Students Try On Careers For A Day

It’s not like it is on TV.

That’s one of the first things the students heard when they arrived at Inova Loudoun Hospital on Wednesday. Twenty-five high school juniors spent their day at the hospital to get a peek at various career fields as part of Loudoun County’s annual Job-for-a-Day program.

The initiative, put on by the Loudoun School-Business Partnership Executive Council, placed 335 students in jobs throughout the county. The goal of the program is to show students what a day in a career that interests them is like.

For Gillian Valli, the experience in Inova’s Birthing Inn solidified her desire to go into the medical field.

“I now know I definitely want to go into nursing,” said Valli, a junior at Freedom High School. “It was so good to see what it’s actually like—not however it looks on TV shows.”


Jay Mangrulkar, a junior at John Champe High School, got to watch the birth of a baby girl. On a typical weekday morning, he’d be in math or science class. “But this was totally different,” he said.

He was considering pursuing a field in cardiology, but after a day with babies only minutes old, he said he was now interested in obstetrics. “Today was great,” he said, just before putting a cap on the head of the little girl he saw born. “I like this field much more than I thought I would.”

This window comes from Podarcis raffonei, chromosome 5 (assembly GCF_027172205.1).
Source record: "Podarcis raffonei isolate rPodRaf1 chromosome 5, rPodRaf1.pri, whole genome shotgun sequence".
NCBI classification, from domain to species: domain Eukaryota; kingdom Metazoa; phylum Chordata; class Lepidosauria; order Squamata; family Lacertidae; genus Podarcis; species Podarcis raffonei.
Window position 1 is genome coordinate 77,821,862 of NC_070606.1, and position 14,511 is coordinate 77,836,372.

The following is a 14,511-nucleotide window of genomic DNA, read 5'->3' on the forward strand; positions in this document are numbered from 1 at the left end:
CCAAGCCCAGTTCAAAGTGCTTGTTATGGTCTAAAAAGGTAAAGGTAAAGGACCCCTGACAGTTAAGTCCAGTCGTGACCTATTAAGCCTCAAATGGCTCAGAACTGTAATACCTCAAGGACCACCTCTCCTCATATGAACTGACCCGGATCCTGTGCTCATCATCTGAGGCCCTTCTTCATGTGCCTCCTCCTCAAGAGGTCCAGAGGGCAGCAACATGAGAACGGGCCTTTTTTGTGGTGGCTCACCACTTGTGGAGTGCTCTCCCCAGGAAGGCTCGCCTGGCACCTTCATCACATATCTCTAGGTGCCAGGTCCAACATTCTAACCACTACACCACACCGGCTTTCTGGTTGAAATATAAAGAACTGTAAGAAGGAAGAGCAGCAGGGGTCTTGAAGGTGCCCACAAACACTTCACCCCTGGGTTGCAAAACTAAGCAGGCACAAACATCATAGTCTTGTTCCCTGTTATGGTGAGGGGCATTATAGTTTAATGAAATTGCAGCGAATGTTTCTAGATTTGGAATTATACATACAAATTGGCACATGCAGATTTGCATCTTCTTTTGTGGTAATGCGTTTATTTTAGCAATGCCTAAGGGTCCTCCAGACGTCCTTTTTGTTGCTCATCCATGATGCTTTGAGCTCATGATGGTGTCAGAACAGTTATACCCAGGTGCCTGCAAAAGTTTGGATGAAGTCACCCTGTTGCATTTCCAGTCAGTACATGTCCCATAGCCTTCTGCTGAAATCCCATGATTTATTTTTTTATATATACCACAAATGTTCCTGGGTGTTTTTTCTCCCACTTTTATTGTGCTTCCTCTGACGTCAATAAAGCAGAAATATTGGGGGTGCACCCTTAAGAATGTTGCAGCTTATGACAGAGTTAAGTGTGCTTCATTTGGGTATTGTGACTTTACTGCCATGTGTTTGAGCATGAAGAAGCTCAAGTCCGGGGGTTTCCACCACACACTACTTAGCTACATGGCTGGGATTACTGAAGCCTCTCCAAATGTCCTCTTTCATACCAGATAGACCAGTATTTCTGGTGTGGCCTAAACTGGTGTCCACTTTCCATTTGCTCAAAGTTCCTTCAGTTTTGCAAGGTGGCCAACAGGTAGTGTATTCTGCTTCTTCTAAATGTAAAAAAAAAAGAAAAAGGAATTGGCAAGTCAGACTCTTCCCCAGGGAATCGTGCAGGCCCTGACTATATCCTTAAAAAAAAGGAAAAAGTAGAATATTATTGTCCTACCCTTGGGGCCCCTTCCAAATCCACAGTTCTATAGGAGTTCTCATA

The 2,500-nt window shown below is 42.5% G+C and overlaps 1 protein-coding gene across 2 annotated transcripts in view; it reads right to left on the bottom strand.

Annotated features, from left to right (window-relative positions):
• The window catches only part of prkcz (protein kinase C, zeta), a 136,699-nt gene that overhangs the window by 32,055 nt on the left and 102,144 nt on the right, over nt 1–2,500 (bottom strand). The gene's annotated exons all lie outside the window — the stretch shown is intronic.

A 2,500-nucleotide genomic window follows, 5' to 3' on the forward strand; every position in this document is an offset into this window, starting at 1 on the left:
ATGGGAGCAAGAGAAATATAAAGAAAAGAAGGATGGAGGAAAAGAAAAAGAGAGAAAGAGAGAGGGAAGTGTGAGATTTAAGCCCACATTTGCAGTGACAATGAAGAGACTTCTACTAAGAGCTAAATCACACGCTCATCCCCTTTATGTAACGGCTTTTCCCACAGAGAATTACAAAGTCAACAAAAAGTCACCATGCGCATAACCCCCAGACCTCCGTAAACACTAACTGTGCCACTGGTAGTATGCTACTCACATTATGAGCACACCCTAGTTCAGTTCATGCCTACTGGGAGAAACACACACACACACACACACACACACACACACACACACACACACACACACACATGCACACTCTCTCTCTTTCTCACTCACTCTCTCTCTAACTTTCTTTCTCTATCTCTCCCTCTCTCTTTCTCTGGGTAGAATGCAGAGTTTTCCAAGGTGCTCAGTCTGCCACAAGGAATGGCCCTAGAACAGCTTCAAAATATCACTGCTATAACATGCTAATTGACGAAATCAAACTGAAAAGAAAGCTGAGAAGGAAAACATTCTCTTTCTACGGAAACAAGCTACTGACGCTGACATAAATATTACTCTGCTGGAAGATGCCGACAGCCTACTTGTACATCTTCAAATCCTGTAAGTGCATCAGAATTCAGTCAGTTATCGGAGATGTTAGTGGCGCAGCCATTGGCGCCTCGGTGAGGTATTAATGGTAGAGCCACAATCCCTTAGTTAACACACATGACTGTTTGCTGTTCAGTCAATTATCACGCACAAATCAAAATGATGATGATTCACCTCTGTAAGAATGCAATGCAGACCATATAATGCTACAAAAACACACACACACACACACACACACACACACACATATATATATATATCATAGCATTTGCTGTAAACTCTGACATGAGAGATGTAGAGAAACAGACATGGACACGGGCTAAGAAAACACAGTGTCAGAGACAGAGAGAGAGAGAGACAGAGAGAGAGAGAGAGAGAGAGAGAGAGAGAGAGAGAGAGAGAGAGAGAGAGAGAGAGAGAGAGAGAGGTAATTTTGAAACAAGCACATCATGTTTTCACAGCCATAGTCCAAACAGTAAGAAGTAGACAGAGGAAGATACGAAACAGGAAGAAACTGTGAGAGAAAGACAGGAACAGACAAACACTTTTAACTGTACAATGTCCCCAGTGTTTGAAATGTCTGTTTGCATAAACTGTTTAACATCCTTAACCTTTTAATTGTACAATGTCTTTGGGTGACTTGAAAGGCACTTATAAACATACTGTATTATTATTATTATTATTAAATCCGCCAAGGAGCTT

Inova Loudoun Hospital took 50 students for the Job-for-a-Day program this year—25 were there Wednesday and another 25 will visit next week.

Stacey Miller, the hospital’s government and community relations liaison, said Inova Loudoun Hospital can provide students with a glimpse of a wide range of career fields, including food service, operations, administration, marketing, as well as medical.

“That’s the magic of the hospital experience,” she said. “It’s like a village.”

Members of the Loudoun School-Business Partnership Executive Council have worked in recent years to expand the program. Miller, who is a member of the executive council, said there was “an outpouring of support from the business community” this year to provide 670 spots for students.

The 335 students who participated in the program is up from a year ago, when fewer than 200 took part. But Miller said there’s a big push on the schools’ side to inform teachers and students about the Job-for-a-Day earlier in the year and encourage more to sign up.

“Plans are already being made to increase awareness and participation for next year,” Miller said. “It’s important that more students know about this. It gives them an opportunity to say, ‘I think I want to be a doctor or go into IT,’ and then go experience what it’s really like.”

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